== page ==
“Web-scale applications like real-time analytics or e-commerce sites deal with a lot of data, whose volume and velocity exceed the limits of traditional RDBMS. These systems require architectures built around clusters of machines to store & process data of any size, or speed. Forunately, scale and simplicity are not mutually exclusive.
…Build big data systems using an architecture designed specifically to capture and analyse web-scale data. This book presents the Lambda Architecture, a scalable, easy-to-understand approach that can be built and run by a small team. You’ll explore the theory of bigdata systems and how to implement them in practice. In addition to discovering a general framework for processing bigdata, you’ll learn specif technologies like Hadoop, Storm & NoSQL DBs.
What is the Lambda Architecture?
Nathan Marz came up with the term Lambda Architecture (LA) for a generic, scalable and fault-tolerant data processing architecture, based on his experience working on distributed data processing systems.
The batch layer precomputes results using a distributed processing system that can handle very large quantities of data. The batch layer aims at perfect accuracy by being able to process all available data when generating views. This means it can fix any errors by recomputing based on the complete data set, then updating existing views. Output is typically stored in a read-only database, with updates completely replacing existing precomputed views.Apache Hadoop is the de facto standard batch-processing system used in most high-throughput architectures.
The speed layer processes data streams in real time and without the requirements of fix-ups or completeness. This layer sacrifices throughput as it aims to minimize latency by providing real-time views into the most recent data. Essentially, the speed layer is responsible for filling the “gap” caused by the batch layer’s lag in providing views based on the most recent data. This layer’s views may not be as accurate or complete as the ones eventually produced by the batch layer, but they are available almost immediately after data is received, and can be replaced when the batch layer’s views for the same data become available. Stream-processing technologies typically used in this layer include Apache Storm, SQLstream and Apache Spark. Output is typically stored on fast NoSQL databases.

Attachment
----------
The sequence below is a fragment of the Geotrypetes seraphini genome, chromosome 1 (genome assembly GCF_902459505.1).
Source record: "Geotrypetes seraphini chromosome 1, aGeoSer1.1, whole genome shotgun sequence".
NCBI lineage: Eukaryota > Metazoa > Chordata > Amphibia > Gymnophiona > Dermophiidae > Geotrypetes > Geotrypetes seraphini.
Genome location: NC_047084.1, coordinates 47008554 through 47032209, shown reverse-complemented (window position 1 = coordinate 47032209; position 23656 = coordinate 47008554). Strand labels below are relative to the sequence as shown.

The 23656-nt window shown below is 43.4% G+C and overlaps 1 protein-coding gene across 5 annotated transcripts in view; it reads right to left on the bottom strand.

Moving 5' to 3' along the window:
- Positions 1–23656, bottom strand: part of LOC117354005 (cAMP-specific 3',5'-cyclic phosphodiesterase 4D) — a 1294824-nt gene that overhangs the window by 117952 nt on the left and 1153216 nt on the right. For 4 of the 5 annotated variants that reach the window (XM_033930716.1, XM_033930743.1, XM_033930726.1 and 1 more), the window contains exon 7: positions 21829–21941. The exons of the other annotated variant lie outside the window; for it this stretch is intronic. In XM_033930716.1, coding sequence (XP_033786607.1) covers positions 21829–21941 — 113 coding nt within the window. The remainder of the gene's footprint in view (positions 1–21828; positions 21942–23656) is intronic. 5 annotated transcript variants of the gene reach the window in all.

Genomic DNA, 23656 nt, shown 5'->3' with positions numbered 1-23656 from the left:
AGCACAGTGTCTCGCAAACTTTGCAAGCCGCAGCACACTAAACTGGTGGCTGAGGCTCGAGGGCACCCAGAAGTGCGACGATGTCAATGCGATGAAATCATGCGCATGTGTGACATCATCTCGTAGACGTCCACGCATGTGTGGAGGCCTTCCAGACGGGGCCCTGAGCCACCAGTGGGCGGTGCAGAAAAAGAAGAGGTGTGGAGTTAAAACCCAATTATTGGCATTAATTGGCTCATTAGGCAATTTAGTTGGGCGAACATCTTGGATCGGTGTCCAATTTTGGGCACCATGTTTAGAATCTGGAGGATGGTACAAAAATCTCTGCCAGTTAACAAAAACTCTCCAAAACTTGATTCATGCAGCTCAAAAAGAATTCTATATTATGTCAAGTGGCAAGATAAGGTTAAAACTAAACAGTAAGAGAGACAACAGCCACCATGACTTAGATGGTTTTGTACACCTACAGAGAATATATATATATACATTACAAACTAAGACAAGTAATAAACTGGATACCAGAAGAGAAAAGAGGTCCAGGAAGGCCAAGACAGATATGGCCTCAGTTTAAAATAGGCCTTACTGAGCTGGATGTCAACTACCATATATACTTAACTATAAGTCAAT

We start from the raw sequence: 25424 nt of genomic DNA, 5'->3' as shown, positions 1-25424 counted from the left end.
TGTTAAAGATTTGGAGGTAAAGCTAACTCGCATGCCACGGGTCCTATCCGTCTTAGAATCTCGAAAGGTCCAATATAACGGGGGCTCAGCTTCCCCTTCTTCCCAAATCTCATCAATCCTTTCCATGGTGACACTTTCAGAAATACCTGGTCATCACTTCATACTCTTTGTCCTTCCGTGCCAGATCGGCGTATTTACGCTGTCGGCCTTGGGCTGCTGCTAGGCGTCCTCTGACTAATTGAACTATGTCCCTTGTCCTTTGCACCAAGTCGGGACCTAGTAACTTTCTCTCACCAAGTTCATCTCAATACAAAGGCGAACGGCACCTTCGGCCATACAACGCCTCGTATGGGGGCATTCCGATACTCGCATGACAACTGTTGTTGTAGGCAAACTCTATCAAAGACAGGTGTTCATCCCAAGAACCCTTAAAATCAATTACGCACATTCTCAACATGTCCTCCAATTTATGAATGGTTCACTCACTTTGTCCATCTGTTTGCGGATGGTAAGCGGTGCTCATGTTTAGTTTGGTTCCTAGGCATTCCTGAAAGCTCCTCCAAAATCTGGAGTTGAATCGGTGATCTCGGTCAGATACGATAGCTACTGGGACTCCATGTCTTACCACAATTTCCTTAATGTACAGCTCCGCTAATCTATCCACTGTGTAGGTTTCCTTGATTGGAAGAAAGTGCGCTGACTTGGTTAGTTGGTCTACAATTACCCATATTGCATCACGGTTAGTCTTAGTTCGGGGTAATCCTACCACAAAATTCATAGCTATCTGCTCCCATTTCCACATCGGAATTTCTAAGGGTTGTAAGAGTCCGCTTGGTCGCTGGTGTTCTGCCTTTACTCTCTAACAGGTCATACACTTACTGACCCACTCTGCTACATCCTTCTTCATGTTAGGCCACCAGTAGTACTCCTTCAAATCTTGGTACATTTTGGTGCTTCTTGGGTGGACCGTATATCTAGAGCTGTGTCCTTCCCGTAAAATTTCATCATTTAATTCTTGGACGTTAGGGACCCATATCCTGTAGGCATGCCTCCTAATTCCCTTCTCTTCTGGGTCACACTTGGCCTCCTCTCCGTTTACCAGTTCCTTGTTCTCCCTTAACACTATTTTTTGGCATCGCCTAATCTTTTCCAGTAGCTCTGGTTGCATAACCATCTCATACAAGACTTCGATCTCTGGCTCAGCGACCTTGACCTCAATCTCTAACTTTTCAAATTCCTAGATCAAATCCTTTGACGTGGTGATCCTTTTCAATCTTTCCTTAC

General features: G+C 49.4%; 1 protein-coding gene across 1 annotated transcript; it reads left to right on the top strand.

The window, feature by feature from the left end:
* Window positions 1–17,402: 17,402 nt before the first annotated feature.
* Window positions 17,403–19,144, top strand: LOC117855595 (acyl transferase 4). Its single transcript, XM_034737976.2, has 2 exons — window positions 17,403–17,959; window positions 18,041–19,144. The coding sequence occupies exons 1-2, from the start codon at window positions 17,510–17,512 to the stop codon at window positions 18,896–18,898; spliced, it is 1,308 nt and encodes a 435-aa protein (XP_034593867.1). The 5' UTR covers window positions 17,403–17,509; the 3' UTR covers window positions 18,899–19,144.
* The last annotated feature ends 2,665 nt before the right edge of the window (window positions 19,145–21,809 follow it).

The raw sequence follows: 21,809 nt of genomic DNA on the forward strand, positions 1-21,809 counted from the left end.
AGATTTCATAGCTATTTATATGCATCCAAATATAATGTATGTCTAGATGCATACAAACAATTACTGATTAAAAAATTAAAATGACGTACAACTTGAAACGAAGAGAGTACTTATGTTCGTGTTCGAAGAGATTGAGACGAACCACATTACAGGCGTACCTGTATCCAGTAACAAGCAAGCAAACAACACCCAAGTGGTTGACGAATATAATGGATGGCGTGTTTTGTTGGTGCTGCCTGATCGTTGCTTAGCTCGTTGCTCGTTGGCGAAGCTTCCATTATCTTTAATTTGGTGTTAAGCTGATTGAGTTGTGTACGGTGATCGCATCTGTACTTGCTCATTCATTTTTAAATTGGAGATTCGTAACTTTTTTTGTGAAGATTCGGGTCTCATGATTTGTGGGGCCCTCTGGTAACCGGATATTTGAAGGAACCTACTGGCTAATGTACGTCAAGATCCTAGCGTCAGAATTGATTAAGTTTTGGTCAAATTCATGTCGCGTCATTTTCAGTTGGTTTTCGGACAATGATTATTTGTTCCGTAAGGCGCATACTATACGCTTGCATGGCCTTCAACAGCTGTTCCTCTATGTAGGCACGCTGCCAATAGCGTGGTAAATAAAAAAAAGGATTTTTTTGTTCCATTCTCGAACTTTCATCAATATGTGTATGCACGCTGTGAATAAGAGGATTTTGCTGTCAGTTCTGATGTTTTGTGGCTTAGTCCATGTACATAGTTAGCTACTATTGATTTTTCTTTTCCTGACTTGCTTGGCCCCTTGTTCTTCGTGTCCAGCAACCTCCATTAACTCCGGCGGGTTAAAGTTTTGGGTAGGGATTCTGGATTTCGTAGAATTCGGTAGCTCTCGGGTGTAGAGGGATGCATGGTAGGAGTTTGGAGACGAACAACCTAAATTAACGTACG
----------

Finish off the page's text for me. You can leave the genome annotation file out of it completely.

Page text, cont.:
Output from the batch and speed layers are stored in the serving layer, which responds to ad-hoc queries by returning precomputed views or building views from the processed data. Examples of technologies used in the serving layer include Druid, which provides a single cluster to handle output from both layers.Dedicated stores used in the serving layer include Apache Cassandra or Apache HBase for speed-layer output, and Elephant DB orCloudera Impala for batch-layer output.
The premise behind the Lambda architecture is you should be able to run ad-hoc queries against all of your data to get results, but doing so is unreasonably expensive in terms of resource. Technically it is now feasible to run ad-hoc queries against your Big Data (Cloudera Impala), but querying a petabyte dataset everytime you want to compute the number of pageviews for a URL may not always be the most efficient approach. So the idea is to precompute the results as a set of views, and you query the views. I tend to call these Question Focused Datasets (e.g. pageviews QFD).
The LA aims to satisfy the needs for a robust system that is fault-tolerant, both against hardware failures and human mistakes, being able to serve a wide range of workloads and use cases, and in which low-latency reads and updates are required. The resulting system should be linearly scalable, and it should scale out rather than up. Here’s how it looks like, from a high-level perspective:
- All data entering the system is dispatched to both the batch layer and the speed layer for processing.
- The batch layer has two functions: (i) managing the master dataset (an immutable, append-only set of raw data), and (ii) to pre-compute the batch views.
- The serving layer indexes the batch views so that they can be queried in low-latency, ad-hoc way.
- The speed layer compensates for the high latency of updates to the serving layer and deals with recent data only.
- Any incoming query can be answered by merging results from batch views and real-time views.